The Himalayas, geologically young and structurally fold mountains stretch over the Northen borders of India. These mountain ranges run in a west-east direction from the Indus to the Brahmaputra. They form an arc, which covers a distance of about 2,400km. Their width varies from 400km in Kashmir to 150 km in Arunachal Pradesh. The altitudinal variations are greater in the eastern half then those in the western half.


The Latitudinal parallel ranges of Himalayas:

(i) The northern most range is known as the Great or inner Himalayas or the ‘Himadri’. it is the most continuous range consisting of the loftiest peaks with an average height of 6,000 meters. It contains all the prominent Himalayas peaks. the core of this part of Himalayas is composed of granite. it is perennially snow bound, and a number of glaciers descend from this range.

(ii) The range lying to the south of the Himadri forms the most rugged mountain system and is known as Himachal or lesser Himalaya. The ranges are mainly composed of highly compressed and altered rocks. The altitude varies between 3700 and 4500 meters and the average width is 50 km. the prominent ranges over here are Pir Panjal, Dhaula Dhar and Mahabharata ranges. This range consists of the famous valley of Kashmir, the Kangra and Kullu Valley in Himachal Pradesh. This region is well known for its hill stations.

(iii) The outer most range of the Himalayas is called the Shiwaliks. They extend over a width of 10-50 km and have an altitude varying between 9000 and 1100 meters. These ranges are composed of unconsolidated sediments brought down by rivers from the main Himalayan ranges located farther north. These valleys are covered with thick gravel and alluvium.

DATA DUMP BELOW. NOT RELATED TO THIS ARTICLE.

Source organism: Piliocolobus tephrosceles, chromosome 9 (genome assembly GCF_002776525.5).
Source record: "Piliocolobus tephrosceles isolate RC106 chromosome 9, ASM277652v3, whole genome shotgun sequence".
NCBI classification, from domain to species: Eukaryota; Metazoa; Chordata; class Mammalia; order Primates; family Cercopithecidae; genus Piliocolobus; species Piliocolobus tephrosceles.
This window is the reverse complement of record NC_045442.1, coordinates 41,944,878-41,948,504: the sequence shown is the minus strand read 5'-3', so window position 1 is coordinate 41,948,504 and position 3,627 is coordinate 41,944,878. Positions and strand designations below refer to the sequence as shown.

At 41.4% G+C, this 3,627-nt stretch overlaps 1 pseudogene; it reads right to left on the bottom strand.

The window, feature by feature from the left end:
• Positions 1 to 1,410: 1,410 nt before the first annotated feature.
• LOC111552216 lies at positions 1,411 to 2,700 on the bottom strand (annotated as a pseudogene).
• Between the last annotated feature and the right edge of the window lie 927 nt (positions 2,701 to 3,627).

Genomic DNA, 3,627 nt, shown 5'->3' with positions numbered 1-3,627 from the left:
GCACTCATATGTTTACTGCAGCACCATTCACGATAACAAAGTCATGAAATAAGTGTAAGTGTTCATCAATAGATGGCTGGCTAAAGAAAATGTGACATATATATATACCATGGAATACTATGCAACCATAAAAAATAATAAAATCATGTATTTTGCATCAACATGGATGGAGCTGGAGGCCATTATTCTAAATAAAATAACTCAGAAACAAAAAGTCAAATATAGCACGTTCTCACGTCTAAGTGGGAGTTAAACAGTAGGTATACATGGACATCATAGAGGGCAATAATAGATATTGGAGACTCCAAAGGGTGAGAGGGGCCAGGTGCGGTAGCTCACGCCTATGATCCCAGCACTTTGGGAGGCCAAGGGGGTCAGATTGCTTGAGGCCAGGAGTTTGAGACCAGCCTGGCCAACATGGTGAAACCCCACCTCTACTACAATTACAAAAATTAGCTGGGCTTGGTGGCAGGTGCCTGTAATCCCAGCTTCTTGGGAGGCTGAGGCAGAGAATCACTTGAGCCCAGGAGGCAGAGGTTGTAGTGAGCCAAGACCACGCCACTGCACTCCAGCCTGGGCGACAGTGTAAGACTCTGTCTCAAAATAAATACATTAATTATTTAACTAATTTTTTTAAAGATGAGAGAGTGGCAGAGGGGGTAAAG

The longitudinal valley lying between lesser Himalaya and the Shiwaliks are known as Duns. Dehra Dun, Kotli Dun and Patli Dun are some of the well-known Duns.

Division of Himalayas on the basis of regions from west to east:

These divisions have been demarcated by river valleys.

(i) The part of Himalayas lying between Indus and Satluj has been traditionally known as Punjab Himalaya, also known regionally as Kashmir and Himachal Himalaya from west to east respectively.

(ii) The part of the Himalayas lying between Satluj and Kali rivers is known as Kumaon Himalayas.

(iii) The Kali and Tista rivers demarcate the Nepal Himalayas.

(iv) The part lying between Tista and Dihang rivers is known as Assam Himalayas.

Purvanchal or the Eastern hills and mountains:

Beyond the Dihang gorge, the Himalayas bend sharply to the south and spread along the eastern boundary of India. They are known as the Purvanchal or the Eastern hills and mountains. These hills running through the northeastern states are mostly composed of strong sandstones which are sedimentary rocks, Covered with dense forests, they mostly run as parallel ranges and valleys. The Purvanchal comprises the Patkai hills, the Naga hills, Manipur hills and the Mizo hills.

(b) The Northen Plains:

The Northen plain has been formed by the interplay of the three major river systems, namely – the Indus, the Ganga and the Brahmaputra along with their tributaries. This plain is formed of alluvial soil. it spreads over an area of 7 lakh km. the plain being about 2400 km long and 240 to 320 km broad , is a densely populated physiographic division. with a rich soil cover combined with adequate water supply and favorable climate it is agriculturally a very productive part of India. the rivers coming from northern mountains are involved in depositional work. in the lower course, due to gentle slope, the velocity of the river decreases which results in the formation of riverine islands. The rivers in their lower course split into numerous channels due to the deposition of silt. These channels are known are known distributaries.